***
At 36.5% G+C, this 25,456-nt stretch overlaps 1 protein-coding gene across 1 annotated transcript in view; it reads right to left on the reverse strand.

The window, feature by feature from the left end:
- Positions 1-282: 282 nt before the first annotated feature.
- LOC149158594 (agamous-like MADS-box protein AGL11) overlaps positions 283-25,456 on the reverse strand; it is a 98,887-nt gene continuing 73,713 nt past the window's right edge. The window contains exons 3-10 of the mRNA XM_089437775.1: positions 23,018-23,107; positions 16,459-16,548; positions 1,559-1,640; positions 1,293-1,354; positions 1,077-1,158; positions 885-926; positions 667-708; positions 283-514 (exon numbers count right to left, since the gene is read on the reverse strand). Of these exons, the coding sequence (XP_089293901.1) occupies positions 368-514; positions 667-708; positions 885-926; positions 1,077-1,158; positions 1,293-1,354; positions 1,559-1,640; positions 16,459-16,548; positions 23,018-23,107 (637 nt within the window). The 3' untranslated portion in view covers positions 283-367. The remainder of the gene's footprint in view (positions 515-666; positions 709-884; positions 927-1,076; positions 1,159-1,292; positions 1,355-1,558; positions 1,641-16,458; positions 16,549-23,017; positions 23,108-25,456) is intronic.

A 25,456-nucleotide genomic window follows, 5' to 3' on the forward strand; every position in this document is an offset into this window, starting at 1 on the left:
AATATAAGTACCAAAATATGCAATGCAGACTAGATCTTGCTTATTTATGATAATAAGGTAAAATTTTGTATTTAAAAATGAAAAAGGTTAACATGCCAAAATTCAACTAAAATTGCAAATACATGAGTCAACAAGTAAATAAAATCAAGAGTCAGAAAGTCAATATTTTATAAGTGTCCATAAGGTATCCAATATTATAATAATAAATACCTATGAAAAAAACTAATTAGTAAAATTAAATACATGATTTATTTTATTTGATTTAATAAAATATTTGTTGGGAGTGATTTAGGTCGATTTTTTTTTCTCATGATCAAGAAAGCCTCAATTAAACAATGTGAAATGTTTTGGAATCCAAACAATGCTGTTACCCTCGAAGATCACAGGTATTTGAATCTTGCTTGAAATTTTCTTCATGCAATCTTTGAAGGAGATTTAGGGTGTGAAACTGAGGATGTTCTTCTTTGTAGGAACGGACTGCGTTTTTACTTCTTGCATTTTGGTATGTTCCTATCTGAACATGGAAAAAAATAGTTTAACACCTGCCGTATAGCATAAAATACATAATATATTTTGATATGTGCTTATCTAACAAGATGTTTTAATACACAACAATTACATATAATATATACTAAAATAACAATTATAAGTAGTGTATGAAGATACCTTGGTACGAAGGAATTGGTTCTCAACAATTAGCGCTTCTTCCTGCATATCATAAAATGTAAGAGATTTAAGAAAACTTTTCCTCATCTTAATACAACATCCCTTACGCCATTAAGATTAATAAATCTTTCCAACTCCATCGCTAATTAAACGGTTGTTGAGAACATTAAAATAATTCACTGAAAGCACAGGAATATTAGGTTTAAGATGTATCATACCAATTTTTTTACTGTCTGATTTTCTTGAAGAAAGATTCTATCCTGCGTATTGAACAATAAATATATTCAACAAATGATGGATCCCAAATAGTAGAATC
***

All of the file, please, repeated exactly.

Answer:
At 36.5% G+C, this 25,456-nt stretch overlaps 1 protein-coding gene across 1 annotated transcript in view; it reads right to left on the reverse strand.

The window, feature by feature from the left end:
- Positions 1-282: 282 nt before the first annotated feature.
- LOC149158594 (agamous-like MADS-box protein AGL11) overlaps positions 283-25,456 on the reverse strand; it is a 98,887-nt gene continuing 73,713 nt past the window's right edge. The window contains exons 3-10 of the mRNA XM_089437775.1: positions 23,018-23,107; positions 16,459-16,548; positions 1,559-1,640; positions 1,293-1,354; positions 1,077-1,158; positions 885-926; positions 667-708; positions 283-514 (exon numbers count right to left, since the gene is read on the reverse strand). Of these exons, the coding sequence (XP_089293901.1) occupies positions 368-514; positions 667-708; positions 885-926; positions 1,077-1,158; positions 1,293-1,354; positions 1,559-1,640; positions 16,459-16,548; positions 23,018-23,107 (637 nt within the window). The 3' untranslated portion in view covers positions 283-367. The remainder of the gene's footprint in view (positions 515-666; positions 709-884; positions 927-1,076; positions 1,159-1,292; positions 1,355-1,558; positions 1,641-16,458; positions 16,549-23,017; positions 23,108-25,456) is intronic.

A 25,456-nucleotide genomic window follows, 5' to 3' on the forward strand; every position in this document is an offset into this window, starting at 1 on the left:
AATATAAGTACCAAAATATGCAATGCAGACTAGATCTTGCTTATTTATGATAATAAGGTAAAATTTTGTATTTAAAAATGAAAAAGGTTAACATGCCAAAATTCAACTAAAATTGCAAATACATGAGTCAACAAGTAAATAAAATCAAGAGTCAGAAAGTCAATATTTTATAAGTGTCCATAAGGTATCCAATATTATAATAATAAATACCTATGAAAAAAACTAATTAGTAAAATTAAATACATGATTTATTTTATTTGATTTAATAAAATATTTGTTGGGAGTGATTTAGGTCGATTTTTTTTTCTCATGATCAAGAAAGCCTCAATTAAACAATGTGAAATGTTTTGGAATCCAAACAATGCTGTTACCCTCGAAGATCACAGGTATTTGAATCTTGCTTGAAATTTTCTTCATGCAATCTTTGAAGGAGATTTAGGGTGTGAAACTGAGGATGTTCTTCTTTGTAGGAACGGACTGCGTTTTTACTTCTTGCATTTTGGTATGTTCCTATCTGAACATGGAAAAAAATAGTTTAACACCTGCCGTATAGCATAAAATACATAATATATTTTGATATGTGCTTATCTAACAAGATGTTTTAATACACAACAATTACATATAATATATACTAAAATAACAATTATAAGTAGTGTATGAAGATACCTTGGTACGAAGGAATTGGTTCTCAACAATTAGCGCTTCTTCCTGCATATCATAAAATGTAAGAGATTTAAGAAAACTTTTCCTCATCTTAATACAACATCCCTTACGCCATTAAGATTAATAAATCTTTCCAACTCCATCGCTAATTAAACGGTTGTTGAGAACATTAAAATAATTCACTGAAAGCACAGGAATATTAGGTTTAAGATGTATCATACCAATTTTTTTACTGTCTGATTTTCTTGAAGAAAGATTCTATCCTGCGTATTGAACAATAAATATATTCAACAAATGATGGATCCCAAATAGTAGAATC